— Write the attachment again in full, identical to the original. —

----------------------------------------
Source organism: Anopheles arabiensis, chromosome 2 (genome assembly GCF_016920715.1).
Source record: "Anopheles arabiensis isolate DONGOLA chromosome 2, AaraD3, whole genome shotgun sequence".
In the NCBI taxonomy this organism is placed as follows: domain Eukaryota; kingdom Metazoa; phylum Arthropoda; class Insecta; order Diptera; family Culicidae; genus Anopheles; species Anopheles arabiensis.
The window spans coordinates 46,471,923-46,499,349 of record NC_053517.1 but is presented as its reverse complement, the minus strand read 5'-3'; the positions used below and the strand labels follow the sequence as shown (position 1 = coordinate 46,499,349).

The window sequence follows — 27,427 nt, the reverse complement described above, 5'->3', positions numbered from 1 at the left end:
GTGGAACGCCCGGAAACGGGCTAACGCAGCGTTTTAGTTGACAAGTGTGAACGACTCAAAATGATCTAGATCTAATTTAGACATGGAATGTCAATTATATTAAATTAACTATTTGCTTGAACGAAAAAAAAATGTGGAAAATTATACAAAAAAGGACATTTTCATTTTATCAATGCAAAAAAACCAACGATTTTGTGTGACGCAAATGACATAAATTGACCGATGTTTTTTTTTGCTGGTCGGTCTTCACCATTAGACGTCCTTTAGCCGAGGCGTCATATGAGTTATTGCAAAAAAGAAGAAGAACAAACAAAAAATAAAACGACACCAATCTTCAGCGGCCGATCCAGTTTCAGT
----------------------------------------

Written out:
Source organism: Anopheles arabiensis, chromosome 2 (genome assembly GCF_016920715.1).
Source record: "Anopheles arabiensis isolate DONGOLA chromosome 2, AaraD3, whole genome shotgun sequence".
In the NCBI taxonomy this organism is placed as follows: domain Eukaryota; kingdom Metazoa; phylum Arthropoda; class Insecta; order Diptera; family Culicidae; genus Anopheles; species Anopheles arabiensis.
The window spans coordinates 46,471,923-46,499,349 of record NC_053517.1 but is presented as its reverse complement, the minus strand read 5'-3'; the positions used below and the strand labels follow the sequence as shown (position 1 = coordinate 46,499,349).

The window sequence follows — 27,427 nt, the reverse complement described above, 5'->3', positions numbered from 1 at the left end:
GTGGAACGCCCGGAAACGGGCTAACGCAGCGTTTTAGTTGACAAGTGTGAACGACTCAAAATGATCTAGATCTAATTTAGACATGGAATGTCAATTATATTAAATTAACTATTTGCTTGAACGAAAAAAAAATGTGGAAAATTATACAAAAAAGGACATTTTCATTTTATCAATGCAAAAAAACCAACGATTTTGTGTGACGCAAATGACATAAATTGACCGATGTTTTTTTTTGCTGGTCGGTCTTCACCATTAGACGTCCTTTAGCCGAGGCGTCATATGAGTTATTGCAAAAAAGAAGAAGAACAAACAAAAAATAAAACGACACCAATCTTCAGCGGCCGATCCAGTTTCAGT